It’s a miserable February afternoon, and Scott Kauffman — seven months into his job as chairman and chief executive of MDC Partners — is sitting at the long acacia conference table in his Fifth Avenue office 19 floors above Central Park, laughing about his good fortune.
"It’s a great job, because I think you get appointed for life, from everything I’ve seen," he says, flashing a wide grin that reveals an impressive set of white teeth. "How long has Martin been in the job? John? Michael? Maurice? I mean, does it get any better than this?"
Surely he gets the joke. Kauffman, 60, ascended to his role in July after MDC’s founder and chief executive, Miles Nadal, resigned amid an SEC investigation into his personal expenses, including more than $1 million a year in travel and medical bills.
So yeah, holding company boss is typically a pretty secure gig. But there are ways other than death to lose it. And Kauffman knows it as well as anyone.
But this proud son of Princeton, N.J., has earned his good mood today ("Born to Run" is one of 20 rock albums decorating his office walls). One week earlier, MDC’s stock jumped nearly 10% the day after it reported an 8.4% increase in revenue for the year. Coming in the wake of the Nadal departure, the earnings report represented both a victory lap and a sigh of relief for the company and its chief executive, who has remained mostly silent until now.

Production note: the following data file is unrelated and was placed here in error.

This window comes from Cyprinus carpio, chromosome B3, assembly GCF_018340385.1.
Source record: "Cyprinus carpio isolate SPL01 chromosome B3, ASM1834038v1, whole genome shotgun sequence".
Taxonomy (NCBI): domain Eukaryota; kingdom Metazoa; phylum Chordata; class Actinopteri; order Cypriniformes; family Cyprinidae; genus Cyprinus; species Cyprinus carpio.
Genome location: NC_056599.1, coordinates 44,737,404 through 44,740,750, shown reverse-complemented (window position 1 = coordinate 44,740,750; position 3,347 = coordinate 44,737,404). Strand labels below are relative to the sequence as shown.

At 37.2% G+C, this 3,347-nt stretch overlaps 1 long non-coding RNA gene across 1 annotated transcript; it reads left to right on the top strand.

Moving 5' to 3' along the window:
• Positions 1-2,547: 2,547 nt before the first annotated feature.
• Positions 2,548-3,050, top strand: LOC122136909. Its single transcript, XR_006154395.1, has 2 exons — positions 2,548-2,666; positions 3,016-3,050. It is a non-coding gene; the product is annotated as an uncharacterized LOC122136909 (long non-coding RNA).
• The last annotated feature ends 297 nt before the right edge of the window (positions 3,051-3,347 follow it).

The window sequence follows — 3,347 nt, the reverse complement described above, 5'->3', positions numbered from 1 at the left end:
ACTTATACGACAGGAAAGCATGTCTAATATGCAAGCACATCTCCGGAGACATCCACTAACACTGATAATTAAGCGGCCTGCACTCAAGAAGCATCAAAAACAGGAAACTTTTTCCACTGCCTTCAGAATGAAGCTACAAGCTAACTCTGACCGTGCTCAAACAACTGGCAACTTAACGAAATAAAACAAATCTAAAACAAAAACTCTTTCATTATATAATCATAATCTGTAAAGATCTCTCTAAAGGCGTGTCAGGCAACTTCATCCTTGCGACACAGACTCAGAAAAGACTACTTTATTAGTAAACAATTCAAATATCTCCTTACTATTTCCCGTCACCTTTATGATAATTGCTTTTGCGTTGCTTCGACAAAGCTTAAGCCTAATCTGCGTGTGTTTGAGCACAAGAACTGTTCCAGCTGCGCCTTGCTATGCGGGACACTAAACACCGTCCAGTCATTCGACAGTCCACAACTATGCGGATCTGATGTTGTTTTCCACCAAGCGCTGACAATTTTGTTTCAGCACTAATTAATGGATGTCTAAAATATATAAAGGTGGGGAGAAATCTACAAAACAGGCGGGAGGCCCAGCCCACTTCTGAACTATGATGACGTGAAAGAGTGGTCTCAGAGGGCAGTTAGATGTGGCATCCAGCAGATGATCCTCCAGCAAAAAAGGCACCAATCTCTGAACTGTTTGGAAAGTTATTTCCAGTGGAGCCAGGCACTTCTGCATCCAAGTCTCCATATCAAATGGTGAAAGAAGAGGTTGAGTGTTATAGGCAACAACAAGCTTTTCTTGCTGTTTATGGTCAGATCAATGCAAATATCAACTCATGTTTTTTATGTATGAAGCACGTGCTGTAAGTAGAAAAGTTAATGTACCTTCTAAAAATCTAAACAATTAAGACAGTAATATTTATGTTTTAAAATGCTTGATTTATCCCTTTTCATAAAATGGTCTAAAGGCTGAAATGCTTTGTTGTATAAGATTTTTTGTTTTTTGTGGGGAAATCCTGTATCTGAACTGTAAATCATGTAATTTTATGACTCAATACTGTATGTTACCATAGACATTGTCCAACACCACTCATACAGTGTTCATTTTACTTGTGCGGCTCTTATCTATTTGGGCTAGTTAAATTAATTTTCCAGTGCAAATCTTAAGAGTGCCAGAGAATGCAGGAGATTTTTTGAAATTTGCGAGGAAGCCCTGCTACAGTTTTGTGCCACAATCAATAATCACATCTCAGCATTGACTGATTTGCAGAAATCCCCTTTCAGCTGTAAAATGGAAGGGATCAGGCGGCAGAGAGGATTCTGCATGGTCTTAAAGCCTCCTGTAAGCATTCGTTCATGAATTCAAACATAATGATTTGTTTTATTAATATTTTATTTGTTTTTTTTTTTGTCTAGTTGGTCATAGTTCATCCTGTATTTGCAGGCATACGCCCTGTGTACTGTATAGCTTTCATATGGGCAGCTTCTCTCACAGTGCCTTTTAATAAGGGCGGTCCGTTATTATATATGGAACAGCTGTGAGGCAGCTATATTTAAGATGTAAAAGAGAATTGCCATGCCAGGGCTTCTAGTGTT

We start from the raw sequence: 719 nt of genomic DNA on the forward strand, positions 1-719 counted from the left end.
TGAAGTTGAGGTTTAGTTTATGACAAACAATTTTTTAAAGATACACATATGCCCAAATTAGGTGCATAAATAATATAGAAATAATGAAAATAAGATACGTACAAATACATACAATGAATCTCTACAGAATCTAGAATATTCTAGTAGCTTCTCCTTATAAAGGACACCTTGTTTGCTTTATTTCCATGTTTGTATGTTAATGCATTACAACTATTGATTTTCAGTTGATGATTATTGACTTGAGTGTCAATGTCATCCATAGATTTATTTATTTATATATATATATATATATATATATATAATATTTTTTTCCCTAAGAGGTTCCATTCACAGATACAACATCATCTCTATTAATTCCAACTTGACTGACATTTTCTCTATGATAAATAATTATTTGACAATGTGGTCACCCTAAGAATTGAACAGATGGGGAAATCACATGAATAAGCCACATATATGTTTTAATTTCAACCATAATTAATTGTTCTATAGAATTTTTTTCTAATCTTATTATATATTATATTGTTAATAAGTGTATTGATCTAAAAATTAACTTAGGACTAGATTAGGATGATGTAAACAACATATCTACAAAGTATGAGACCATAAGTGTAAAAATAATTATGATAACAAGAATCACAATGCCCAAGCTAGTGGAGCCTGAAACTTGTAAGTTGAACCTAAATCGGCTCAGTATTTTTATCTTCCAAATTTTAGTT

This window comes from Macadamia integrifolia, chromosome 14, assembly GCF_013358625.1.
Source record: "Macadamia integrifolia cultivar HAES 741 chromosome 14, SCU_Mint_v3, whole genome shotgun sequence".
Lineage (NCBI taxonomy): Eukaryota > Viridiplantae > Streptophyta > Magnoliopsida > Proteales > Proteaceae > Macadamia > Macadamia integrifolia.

"We’re ready to be a little more forthcoming with our plans now," he says.
Relaxed and unguarded — and, let’s just say it, more polished, charming, and affable than his predecessor — Kauffman spends the next hour talking about acquisitions, international expansion, media ambitions, and his vision for the future.
Yes, he is committed to the partial-investment strategy that made MDC Partners the parent company of creative darlings such as 72andSunny, Anomaly, and Crispin, Porter + Bogusky. Yes, we can expect to see several MDC acquisitions in 2016. ("We have our eyes on a lot of things.") Yes, he spent time last year assuring nervous investors (though not clients, he says) of the company’s stability.
And yes, he is required to get twice as many signatures on his expense accounts as Nadal did. And no, as the presiding board member of MDC, he never had reason to suspect that Nadal was abusing his expense privileges. (Items that were discovered as part of the expense report reimbursements he "had no insight into," he says, no longer quite smiling.)